Government statistics show seven women die every day, 2,555 yearly, from unsafe abortion.
But despite being unacceptable human rights violations targeting only women and girls, the deaths are preventable.
Part of achieving the ‘Big Four Agenda’ requires that we take measures to stop the grim statistic of fatalities from unsafe abortions.
In April 2012, the Kenya National Commission on Human Rights released a report on the status of sexual and reproductive health and rights of women and girls in Kenya. This was the result of a public inquiry following a complaint by the Federation of Women Lawyers and the Centre for Reproductive Rights that, despite having in place a progressive legal and policy framework, women and girls still face sexual and reproductive health violations.
The KNCHR cited several barriers that impede access to quality sexual and reproductive health services — including unavailability of abortion and post-abortion services, lack of accurate and comprehensive information and high cost of services.
Subsequently, women and girls are forced to procure unsafe abortions even when they qualify for professional services under Article 26 (4) of the Constitution.
Government statistics show seven women die every day, 2,555 yearly, from unsafe abortion. But despite being unacceptable human rights violations targeting only women and girls, the deaths are preventable.
A key recommendation made by the commission was the need for the government to develop standards and guidelines providing guidance on implementation of the constitutional provision.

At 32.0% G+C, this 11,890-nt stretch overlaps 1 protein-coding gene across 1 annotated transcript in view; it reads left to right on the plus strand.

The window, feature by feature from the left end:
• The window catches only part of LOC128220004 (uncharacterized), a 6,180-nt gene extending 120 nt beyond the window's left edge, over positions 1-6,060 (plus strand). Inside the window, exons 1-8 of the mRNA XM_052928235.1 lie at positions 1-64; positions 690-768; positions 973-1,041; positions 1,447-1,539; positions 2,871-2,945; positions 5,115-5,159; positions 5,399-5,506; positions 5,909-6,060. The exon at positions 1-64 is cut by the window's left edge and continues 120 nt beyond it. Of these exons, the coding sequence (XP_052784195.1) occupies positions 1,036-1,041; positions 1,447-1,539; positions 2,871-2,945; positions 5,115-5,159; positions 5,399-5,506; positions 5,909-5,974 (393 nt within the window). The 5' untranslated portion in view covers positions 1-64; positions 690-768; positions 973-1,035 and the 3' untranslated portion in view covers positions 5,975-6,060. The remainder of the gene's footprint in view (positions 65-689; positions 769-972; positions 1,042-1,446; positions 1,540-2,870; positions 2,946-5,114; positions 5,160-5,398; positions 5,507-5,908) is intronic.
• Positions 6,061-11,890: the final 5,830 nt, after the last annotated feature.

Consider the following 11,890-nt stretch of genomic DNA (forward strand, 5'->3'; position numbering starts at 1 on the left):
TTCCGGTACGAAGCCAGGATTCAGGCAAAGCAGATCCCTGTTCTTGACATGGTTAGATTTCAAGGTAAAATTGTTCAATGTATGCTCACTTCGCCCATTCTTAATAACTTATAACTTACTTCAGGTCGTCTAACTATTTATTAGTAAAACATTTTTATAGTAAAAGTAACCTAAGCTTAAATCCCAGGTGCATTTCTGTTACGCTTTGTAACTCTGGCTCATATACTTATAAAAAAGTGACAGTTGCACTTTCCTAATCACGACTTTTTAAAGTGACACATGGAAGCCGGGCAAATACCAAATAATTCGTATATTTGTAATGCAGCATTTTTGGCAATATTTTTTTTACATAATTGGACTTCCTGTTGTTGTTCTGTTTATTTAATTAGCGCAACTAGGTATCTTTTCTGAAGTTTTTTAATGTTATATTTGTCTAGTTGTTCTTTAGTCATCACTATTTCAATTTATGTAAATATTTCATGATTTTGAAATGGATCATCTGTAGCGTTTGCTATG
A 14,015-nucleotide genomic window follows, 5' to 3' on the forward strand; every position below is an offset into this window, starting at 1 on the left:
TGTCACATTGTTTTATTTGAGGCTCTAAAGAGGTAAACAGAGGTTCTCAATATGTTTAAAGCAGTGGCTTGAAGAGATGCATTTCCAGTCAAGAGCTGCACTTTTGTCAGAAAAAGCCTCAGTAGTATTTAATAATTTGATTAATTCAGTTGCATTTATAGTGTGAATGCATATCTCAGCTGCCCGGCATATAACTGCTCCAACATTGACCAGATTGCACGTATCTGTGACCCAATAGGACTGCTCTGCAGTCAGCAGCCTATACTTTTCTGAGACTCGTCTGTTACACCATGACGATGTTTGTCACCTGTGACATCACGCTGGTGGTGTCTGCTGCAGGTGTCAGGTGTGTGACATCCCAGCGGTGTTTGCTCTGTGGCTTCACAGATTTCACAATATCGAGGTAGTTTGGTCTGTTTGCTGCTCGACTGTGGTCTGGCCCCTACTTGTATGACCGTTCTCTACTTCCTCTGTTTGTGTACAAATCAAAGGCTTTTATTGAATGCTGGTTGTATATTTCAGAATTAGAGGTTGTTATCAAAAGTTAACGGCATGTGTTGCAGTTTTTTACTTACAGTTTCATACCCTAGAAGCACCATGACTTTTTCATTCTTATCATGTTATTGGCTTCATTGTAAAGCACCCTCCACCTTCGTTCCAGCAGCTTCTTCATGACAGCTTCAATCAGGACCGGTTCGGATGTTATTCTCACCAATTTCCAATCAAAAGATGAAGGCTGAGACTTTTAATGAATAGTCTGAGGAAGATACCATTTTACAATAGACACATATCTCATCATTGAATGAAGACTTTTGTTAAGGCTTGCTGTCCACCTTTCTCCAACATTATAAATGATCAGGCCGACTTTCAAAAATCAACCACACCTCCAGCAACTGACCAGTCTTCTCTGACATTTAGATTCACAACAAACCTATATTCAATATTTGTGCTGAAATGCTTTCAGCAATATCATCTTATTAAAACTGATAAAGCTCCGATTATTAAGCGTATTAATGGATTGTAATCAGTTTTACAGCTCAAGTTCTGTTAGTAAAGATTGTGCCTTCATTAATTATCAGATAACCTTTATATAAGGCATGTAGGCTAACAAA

These were to ensure access to safe legal abortion, which is key to ending preventable maternal death.
While the Ministry of Health actualised the recommendation in September 2012, when it published the “Standards and Guidelines for Reducing Morbidity and Mortality from Unsafe Abortion in Kenya”, the gains were short-lived.
The guidelines were arbitrarily withdrawn in December 2013, followed by a memo in February 2014 that banned the training of health workers on safe abortion care or the use of the drug Medabon for medical abortion.
In a landmark decision delivered on June 12, this year, the High Court ruled that the ministry’s 2014 withdrawal of the guidelines and its subsequent ban on abortion-related training were arbitrary and unlawful.
The guidelines are a vital policy document that guides healthcare providers on when and how to provide safe and legal abortion and post-abortion services. It also provides a framework on how to prevent unintended pregnancies through access to accurate sexual and reproductive health information.